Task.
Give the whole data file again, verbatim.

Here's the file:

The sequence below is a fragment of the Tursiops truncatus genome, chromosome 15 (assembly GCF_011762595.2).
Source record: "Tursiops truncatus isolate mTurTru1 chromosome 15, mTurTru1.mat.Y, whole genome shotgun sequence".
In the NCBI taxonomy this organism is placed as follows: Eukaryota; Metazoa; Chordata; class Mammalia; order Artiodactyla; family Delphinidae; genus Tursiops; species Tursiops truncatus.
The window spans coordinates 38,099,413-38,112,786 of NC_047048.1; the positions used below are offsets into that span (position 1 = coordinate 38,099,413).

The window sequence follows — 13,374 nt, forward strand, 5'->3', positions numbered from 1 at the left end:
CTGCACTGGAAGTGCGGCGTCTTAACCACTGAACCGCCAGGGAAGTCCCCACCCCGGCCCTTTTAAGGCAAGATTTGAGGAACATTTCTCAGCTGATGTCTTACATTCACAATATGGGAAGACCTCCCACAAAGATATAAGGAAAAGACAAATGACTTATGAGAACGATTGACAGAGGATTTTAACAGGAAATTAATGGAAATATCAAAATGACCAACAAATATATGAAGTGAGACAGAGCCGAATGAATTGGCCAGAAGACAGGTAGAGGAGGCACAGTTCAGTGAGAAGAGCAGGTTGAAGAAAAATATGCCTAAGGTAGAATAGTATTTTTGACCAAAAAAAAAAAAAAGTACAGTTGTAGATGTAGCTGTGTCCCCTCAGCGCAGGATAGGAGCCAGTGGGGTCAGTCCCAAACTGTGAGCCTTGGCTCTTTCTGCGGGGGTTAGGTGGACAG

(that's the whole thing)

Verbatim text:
The sequence below is a fragment of the Tursiops truncatus genome, chromosome 15 (assembly GCF_011762595.2).
Source record: "Tursiops truncatus isolate mTurTru1 chromosome 15, mTurTru1.mat.Y, whole genome shotgun sequence".
In the NCBI taxonomy this organism is placed as follows: Eukaryota; Metazoa; Chordata; class Mammalia; order Artiodactyla; family Delphinidae; genus Tursiops; species Tursiops truncatus.
The window spans coordinates 38,099,413-38,112,786 of NC_047048.1; the positions used below are offsets into that span (position 1 = coordinate 38,099,413).

The window sequence follows — 13,374 nt, forward strand, 5'->3', positions numbered from 1 at the left end:
CTGCACTGGAAGTGCGGCGTCTTAACCACTGAACCGCCAGGGAAGTCCCCACCCCGGCCCTTTTAAGGCAAGATTTGAGGAACATTTCTCAGCTGATGTCTTACATTCACAATATGGGAAGACCTCCCACAAAGATATAAGGAAAAGACAAATGACTTATGAGAACGATTGACAGAGGATTTTAACAGGAAATTAATGGAAATATCAAAATGACCAACAAATATATGAAGTGAGACAGAGCCGAATGAATTGGCCAGAAGACAGGTAGAGGAGGCACAGTTCAGTGAGAAGAGCAGGTTGAAGAAAAATATGCCTAAGGTAGAATAGTATTTTTGACCAAAAAAAAAAAAAAGTACAGTTGTAGATGTAGCTGTGTCCCCTCAGCGCAGGATAGGAGCCAGTGGGGTCAGTCCCAAACTGTGAGCCTTGGCTCTTTCTGCGGGGGTTAGGTGGACAG